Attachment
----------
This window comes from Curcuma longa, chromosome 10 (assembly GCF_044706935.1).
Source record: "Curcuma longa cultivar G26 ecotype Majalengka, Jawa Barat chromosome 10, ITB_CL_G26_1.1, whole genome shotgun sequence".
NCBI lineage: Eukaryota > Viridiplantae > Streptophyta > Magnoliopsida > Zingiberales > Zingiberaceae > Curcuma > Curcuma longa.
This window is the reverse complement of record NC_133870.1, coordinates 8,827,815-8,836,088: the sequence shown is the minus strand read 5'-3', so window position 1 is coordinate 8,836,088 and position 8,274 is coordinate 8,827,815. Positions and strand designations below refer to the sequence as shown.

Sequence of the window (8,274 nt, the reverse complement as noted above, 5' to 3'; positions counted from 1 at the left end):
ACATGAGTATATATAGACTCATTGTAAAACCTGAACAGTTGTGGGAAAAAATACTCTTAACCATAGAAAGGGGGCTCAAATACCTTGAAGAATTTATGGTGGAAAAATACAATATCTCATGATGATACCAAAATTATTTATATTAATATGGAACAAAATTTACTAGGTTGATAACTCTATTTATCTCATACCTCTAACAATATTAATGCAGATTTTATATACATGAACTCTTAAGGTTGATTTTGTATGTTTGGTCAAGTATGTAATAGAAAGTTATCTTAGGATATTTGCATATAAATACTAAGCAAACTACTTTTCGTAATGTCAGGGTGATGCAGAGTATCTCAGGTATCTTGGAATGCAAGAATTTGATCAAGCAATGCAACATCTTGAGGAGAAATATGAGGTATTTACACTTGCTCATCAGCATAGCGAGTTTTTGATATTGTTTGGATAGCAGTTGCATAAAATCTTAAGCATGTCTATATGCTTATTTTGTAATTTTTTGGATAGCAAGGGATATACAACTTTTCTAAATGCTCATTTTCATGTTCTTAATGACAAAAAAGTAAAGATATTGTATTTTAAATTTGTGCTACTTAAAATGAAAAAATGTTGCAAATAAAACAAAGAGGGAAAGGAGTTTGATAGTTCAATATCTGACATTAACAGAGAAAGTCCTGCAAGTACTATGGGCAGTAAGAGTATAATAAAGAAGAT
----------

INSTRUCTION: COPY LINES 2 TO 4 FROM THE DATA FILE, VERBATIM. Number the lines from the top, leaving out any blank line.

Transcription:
Source record: "Curcuma longa cultivar G26 ecotype Majalengka, Jawa Barat chromosome 10, ITB_CL_G26_1.1, whole genome shotgun sequence".
NCBI lineage: Eukaryota > Viridiplantae > Streptophyta > Magnoliopsida > Zingiberales > Zingiberaceae > Curcuma > Curcuma longa.
This window is the reverse complement of record NC_133870.1, coordinates 8,827,815-8,836,088: the sequence shown is the minus strand read 5'-3', so window position 1 is coordinate 8,836,088 and position 8,274 is coordinate 8,827,815. Positions and strand designations below refer to the sequence as shown.